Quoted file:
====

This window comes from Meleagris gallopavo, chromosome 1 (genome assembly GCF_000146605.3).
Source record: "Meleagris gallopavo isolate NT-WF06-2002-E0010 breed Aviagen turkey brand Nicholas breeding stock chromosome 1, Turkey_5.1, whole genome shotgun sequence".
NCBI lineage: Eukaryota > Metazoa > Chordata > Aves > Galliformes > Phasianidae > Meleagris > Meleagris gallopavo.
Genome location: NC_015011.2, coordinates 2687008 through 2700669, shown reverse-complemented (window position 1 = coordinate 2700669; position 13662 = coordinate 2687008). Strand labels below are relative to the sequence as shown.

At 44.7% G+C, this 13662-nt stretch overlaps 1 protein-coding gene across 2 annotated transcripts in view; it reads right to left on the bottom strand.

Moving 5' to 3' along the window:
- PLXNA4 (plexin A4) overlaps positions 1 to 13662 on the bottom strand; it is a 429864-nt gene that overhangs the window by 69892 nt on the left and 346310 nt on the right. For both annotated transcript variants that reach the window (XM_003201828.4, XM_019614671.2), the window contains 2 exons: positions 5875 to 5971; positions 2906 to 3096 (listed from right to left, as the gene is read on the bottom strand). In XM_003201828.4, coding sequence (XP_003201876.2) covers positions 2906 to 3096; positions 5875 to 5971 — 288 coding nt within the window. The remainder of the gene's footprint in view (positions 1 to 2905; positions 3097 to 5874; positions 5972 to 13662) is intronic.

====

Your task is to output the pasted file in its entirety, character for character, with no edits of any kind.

This window comes from Meleagris gallopavo, chromosome 1 (genome assembly GCF_000146605.3).
Source record: "Meleagris gallopavo isolate NT-WF06-2002-E0010 breed Aviagen turkey brand Nicholas breeding stock chromosome 1, Turkey_5.1, whole genome shotgun sequence".
NCBI lineage: Eukaryota > Metazoa > Chordata > Aves > Galliformes > Phasianidae > Meleagris > Meleagris gallopavo.
Genome location: NC_015011.2, coordinates 2687008 through 2700669, shown reverse-complemented (window position 1 = coordinate 2700669; position 13662 = coordinate 2687008). Strand labels below are relative to the sequence as shown.

At 44.7% G+C, this 13662-nt stretch overlaps 1 protein-coding gene across 2 annotated transcripts in view; it reads right to left on the bottom strand.

Moving 5' to 3' along the window:
- PLXNA4 (plexin A4) overlaps positions 1 to 13662 on the bottom strand; it is a 429864-nt gene that overhangs the window by 69892 nt on the left and 346310 nt on the right. For both annotated transcript variants that reach the window (XM_003201828.4, XM_019614671.2), the window contains 2 exons: positions 5875 to 5971; positions 2906 to 3096 (listed from right to left, as the gene is read on the bottom strand). In XM_003201828.4, coding sequence (XP_003201876.2) covers positions 2906 to 3096; positions 5875 to 5971 — 288 coding nt within the window. The remainder of the gene's footprint in view (positions 1 to 2905; positions 3097 to 5874; positions 5972 to 13662) is intronic.